Wednesday, August 20, 2008

AMD's Revenge

For nearly two years, the only GPUs I recommended were made by Nvidia. After the AMD-led acquisition, ATI was simply no longer competitive in the graphics business. The ATI that obliterated Nvidia with its Radeon 9700 was long forgotten, and Nvidia had been doing so well that we didn’t even really notice. Nvidia’s product releases were good enough that we didn’t even pick up on the fact that we were suffering because of a lack of competition (more on that in a bit).
The first sign of competition from ATI came with the RV670, the basis for the Radeon HD 3850 and 3870. Nvidia preempted the RV670’s launch by releasing one of the best values in PC graphics I’ve ever seen: the GeForce 8800 GT. Nvidia rained on ATI’s parade, and although the RV670 was competitive, it merely got an honorable mention as it was good but not great. Our review on Anand Tech of the 8800 GT was aptly titled, “The Only Card That Matters.” ATI really hated that.
During Nvidia’s launch of its successor to the G80 (the GPU that was the basis for the GeForce 8800 GTX), we began to get the feeling that something may be wrong. While Nvidia’s GT200 is a tremendously impressive GPU, it is simply priced too high. The GeForce GTX 280 carries a $650 price tag and is generally outperformed by Nvidia’s own $500 GeForce 9800 GX2. The GT200 is also a strictly high-end GPU, leaving the 8800 GT and the new 9800 GTX to occupy the $200 and $300 price points, respectively.
Then came AMD’s revenge.
The RV770 is a much larger, faster, and improved version of the RV670. But speed alone doesn’t tell the whole story here; the RV770 launched as the Radeon HD 4850 and 4870, priced at $199 and $299, respectively. The main differences between the two are clock speeds and memory bandwidth, but at these prices AMD as completely reset performance expectations—even more than Nvidia did with the 8800 GT last year.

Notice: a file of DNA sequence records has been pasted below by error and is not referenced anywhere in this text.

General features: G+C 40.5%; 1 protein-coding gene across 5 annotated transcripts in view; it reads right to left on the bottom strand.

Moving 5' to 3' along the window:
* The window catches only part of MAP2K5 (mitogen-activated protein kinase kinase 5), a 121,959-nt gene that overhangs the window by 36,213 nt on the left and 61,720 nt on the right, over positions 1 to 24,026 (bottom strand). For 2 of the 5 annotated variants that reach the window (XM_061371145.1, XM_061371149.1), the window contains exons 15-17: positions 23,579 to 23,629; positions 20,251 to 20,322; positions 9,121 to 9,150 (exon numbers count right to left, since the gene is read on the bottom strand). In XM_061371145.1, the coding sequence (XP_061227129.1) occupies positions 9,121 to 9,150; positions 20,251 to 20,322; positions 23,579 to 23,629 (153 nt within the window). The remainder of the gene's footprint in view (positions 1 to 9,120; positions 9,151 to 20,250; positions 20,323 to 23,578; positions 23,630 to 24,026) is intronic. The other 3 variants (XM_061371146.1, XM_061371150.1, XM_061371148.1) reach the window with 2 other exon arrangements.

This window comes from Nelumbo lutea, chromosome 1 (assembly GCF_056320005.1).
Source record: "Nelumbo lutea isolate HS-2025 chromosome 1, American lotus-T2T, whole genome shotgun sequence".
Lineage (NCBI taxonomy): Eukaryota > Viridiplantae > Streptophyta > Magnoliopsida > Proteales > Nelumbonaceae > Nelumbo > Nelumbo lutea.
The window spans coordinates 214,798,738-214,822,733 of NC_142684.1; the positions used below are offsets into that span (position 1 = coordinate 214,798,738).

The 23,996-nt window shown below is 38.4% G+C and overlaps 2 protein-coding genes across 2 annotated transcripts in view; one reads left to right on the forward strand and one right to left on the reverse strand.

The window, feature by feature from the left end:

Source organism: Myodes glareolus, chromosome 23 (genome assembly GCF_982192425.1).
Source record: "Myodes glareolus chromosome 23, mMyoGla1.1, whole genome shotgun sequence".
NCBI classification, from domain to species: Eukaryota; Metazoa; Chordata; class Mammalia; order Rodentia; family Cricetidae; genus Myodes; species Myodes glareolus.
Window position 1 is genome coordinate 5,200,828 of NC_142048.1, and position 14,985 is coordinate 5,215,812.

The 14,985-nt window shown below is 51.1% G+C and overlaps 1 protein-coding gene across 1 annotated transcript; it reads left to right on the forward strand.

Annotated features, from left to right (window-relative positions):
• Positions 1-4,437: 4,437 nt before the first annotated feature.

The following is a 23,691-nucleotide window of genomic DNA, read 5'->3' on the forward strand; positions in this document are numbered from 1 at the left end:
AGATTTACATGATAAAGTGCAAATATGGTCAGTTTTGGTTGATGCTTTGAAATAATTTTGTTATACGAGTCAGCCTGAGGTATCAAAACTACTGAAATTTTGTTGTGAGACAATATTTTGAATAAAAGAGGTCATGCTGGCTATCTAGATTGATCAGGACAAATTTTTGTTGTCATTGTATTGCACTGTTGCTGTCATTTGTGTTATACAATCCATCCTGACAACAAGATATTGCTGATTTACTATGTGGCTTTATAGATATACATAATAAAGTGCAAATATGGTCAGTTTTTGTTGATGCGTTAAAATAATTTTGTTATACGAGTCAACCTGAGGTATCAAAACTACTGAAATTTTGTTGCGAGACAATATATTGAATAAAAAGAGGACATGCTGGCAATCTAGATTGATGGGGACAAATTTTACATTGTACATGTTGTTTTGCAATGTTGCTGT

The $199 Radeon HD 4850 is generally faster than Nvidia’s GeForce 9800 GTX. It is so fast, in fact, that Nvidia had to drop the price of its 9800 GTX from $299 down to $199 to remain competitive. But even with the 9800 GTX’s lower price, the Radeon HD 4850 is still the better overall buy.
The Radeon HD 4870, at $299, now finds itself without a competitor from Nvidia. It is clearly faster than the 9800 GTX and in many cases out performs the GTX 260, priced at $399.
Herein lies the benefit of competition that we were missing with AMD/ATI not putting much pressure on Nvidia for the past couple years. While Nvidia continued to advance technology, the only reason the GeForce 9800 GTX moved to $199 when it did was pressure from RV770. And I suspect that the GeForce GTX 260 is going to have to move down to $299 very quickly.
At the end of last year, AMD saw a hole in Nvidia’s product line and went after it with the Radeon HD 3850 and 3870. Fortunately for Nvidia, it had a flexible enough chip at the time that it could scale, target, and respond to the AMD threat with the GeForce 8800 GT. This time around, Nvidia is caught in the middle of a couple transitions: First, GT200 just started shipping and it will be a while before it can be cost-reduced, and second, Nvidia just began shipping 55nm GPUs. While it’s completely within Nvidia’s ability to respond to the threat posed by RV770, AMD’s timing has ensured that any response will be after the Radeon HD 4800 series has had a chance to do well in the market.
If you need a new graphics card and plan on spending either $199 or $299, the Radeon HD 4850 and 4870 are the best you can get.

Source : Computer Power User


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